You’re Still Guilty of this One “Ism”

Guest Column by Deb Taylor

Why do so many people who would rightly oppose the atrocious effects of racism or prejudices about social class shamelessly yield to ageism?  Ageism is discrimination based on prejudices about age. When ageism is directed at older people, it often involves the assumptions that older people are less competent than younger people. Ageism has a huge negative impact on older people, throughout all areas of life.

Youth is so ingrained in our society as what we should strive for, that we don’t consider this mindset as a prejudice, but rather as fact.

While addressing the European Parliament in 2014, Pope Francis described Europe as “A ‘grandmother,’ no longer fertile and vibrant.”

When criticized for this ageist comment, many stated that he wasn’t an ageist and that he has even said that young people need the wisdom and knowledge of older people whose insight is like “fine wine that gets better with age.”

However, even though Pope Francis surely wasn’t intending to discriminate against older adults, his comment highlights the widely held prejudice our society has of older individuals.

We are still being told that we should idealize youth, not realizing that this leads to discrimination against older adults.

Celebrities, such as Madonna, look drastically different in ads versus in person due to photoshop making them have the desired youthful look. Many men and women in the workforce find themselves feeling the need to look younger and dye their hair in order to be considered for a job, yet still face job discrimination. Even young children have gotten the message. In a study done about the stereotypes of aging, 66 percent of 4- to 7-year-olds said they wouldn’t want to be old. In another, the majority of reactions from preschoolers to sixth graders when asked how they’d feel about becoming elderly were rated as negative. They included, “I would feel awful.”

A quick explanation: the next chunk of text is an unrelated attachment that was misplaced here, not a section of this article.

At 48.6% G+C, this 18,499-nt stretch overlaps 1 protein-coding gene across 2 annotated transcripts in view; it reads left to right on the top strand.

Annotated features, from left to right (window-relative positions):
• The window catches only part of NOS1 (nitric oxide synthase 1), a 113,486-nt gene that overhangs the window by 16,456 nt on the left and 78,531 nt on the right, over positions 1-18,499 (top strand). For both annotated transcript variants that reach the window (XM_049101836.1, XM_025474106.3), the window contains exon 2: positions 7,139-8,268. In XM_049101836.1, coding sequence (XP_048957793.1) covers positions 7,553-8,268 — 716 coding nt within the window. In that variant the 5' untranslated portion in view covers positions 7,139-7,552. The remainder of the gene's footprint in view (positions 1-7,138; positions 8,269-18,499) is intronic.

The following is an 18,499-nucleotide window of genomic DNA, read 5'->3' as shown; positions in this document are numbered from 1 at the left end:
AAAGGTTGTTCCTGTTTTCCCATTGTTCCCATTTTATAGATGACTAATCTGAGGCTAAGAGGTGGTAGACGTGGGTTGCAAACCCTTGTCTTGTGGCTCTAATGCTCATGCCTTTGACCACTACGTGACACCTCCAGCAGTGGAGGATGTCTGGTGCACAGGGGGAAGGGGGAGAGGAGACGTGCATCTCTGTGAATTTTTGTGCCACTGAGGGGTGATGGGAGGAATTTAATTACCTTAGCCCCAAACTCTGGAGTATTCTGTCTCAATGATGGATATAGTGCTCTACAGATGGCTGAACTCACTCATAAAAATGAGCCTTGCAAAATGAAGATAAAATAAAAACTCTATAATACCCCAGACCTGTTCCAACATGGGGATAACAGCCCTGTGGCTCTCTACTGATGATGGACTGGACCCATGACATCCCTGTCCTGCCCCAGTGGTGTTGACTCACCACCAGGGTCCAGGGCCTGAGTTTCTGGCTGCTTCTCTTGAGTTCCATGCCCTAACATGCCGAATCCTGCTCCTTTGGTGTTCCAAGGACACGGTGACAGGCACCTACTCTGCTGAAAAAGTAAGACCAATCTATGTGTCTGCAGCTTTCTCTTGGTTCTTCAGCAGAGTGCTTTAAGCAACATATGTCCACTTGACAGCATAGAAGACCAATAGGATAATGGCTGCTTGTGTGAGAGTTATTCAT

According to the FrameWorks Institute –  prejudice is often implicit—people aren’t even aware of their own prejudices. We are all exposed to negative messages about older people, so our brains are wired to form judgments about people based on their age. For example, because of years of exposure to the news and common movie characters, many people subconsciously assume that older people are forgetful, grouchy, or frail. These stereotypes lead to discrimination against older people in many areas of life, from health care to the workplace.

So how can we fix this problem that many don’t even recognize as one?

Once we know about these unintentional, implicit biases, we become less likely to act on “snap judgments” and more likely to treat people fairly, regardless of age. We must oppose age bias and take steps to reduce ageism in our society.

We can start by changing our attitude on aging and support older adults.

Karen Hitchcock, author of Dear Life: On Caring for the Elderly states

“If we are to welcome the elderly into our communities and support them to stay there for as long as possible, if we are to attend to the social needs of our elderly citizens both inside and out of institutions, then we need both government intervention and funding, along with the community’s engagement and help.”

We all one day will age into what we consider to be old, but it shouldn’t stop us from harnessing our own energy and our ability to contribute to our communities and simply doing the things that we want to do. For many, youth is desirable, but it doesn’t mean aging can’t be too.

Deb Taylor is the CEO of Senior Community Services and its Reimagine Aging Institute, a nonprofit that helps older adults and caregivers navigate aging to maintain independence and quality of life. We provide a wide array of programs —